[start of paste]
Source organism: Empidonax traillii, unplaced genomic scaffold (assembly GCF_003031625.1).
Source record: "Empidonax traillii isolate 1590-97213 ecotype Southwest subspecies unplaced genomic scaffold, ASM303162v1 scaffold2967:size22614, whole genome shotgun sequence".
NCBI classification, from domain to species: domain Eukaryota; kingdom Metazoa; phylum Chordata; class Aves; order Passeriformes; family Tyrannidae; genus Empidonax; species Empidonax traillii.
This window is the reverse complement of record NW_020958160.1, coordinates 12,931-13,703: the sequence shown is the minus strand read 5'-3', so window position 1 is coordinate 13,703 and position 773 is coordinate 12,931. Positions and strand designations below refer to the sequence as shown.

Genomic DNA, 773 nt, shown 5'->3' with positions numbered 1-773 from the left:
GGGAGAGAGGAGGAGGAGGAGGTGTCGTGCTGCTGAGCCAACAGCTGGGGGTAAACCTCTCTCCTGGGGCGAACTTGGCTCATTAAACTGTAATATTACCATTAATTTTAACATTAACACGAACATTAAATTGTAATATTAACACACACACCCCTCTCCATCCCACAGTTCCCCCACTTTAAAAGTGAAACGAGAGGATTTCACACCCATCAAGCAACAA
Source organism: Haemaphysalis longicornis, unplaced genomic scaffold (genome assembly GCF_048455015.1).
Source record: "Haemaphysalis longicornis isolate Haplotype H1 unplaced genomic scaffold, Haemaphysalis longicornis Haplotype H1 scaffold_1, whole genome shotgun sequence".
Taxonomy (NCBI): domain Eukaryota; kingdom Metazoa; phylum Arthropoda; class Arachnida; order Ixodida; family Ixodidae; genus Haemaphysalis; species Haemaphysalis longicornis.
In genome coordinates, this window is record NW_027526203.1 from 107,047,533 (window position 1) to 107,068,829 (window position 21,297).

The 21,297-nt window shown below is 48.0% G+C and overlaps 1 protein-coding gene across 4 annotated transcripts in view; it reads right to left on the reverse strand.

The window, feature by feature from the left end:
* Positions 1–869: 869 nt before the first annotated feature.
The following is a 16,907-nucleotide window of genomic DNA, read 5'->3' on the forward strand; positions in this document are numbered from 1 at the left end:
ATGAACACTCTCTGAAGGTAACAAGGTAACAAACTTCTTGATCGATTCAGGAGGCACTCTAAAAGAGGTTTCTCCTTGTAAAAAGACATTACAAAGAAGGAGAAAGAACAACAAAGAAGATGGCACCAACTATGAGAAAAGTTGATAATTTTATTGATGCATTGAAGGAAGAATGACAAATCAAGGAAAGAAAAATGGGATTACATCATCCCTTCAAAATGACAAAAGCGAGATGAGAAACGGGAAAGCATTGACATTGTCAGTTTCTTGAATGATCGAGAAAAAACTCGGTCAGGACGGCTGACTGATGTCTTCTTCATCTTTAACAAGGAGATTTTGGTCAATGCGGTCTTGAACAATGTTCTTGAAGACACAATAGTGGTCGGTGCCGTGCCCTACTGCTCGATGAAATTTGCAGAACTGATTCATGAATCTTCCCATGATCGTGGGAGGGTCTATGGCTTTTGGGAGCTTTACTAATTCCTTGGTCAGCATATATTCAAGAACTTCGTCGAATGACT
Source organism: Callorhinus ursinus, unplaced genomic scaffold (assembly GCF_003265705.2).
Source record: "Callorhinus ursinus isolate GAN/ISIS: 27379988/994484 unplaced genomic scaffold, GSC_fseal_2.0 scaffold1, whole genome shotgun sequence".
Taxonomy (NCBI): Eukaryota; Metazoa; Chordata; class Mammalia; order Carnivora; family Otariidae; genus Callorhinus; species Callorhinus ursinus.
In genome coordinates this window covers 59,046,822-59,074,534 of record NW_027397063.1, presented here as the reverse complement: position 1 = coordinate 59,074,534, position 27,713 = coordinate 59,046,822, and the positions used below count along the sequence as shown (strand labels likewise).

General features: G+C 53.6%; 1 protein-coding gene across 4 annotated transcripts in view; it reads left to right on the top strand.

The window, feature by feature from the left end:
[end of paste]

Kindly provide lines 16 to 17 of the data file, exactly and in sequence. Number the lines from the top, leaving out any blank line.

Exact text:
Source organism: Callorhinus ursinus, unplaced genomic scaffold (assembly GCF_003265705.2).
Source record: "Callorhinus ursinus isolate GAN/ISIS: 27379988/994484 unplaced genomic scaffold, GSC_fseal_2.0 scaffold1, whole genome shotgun sequence".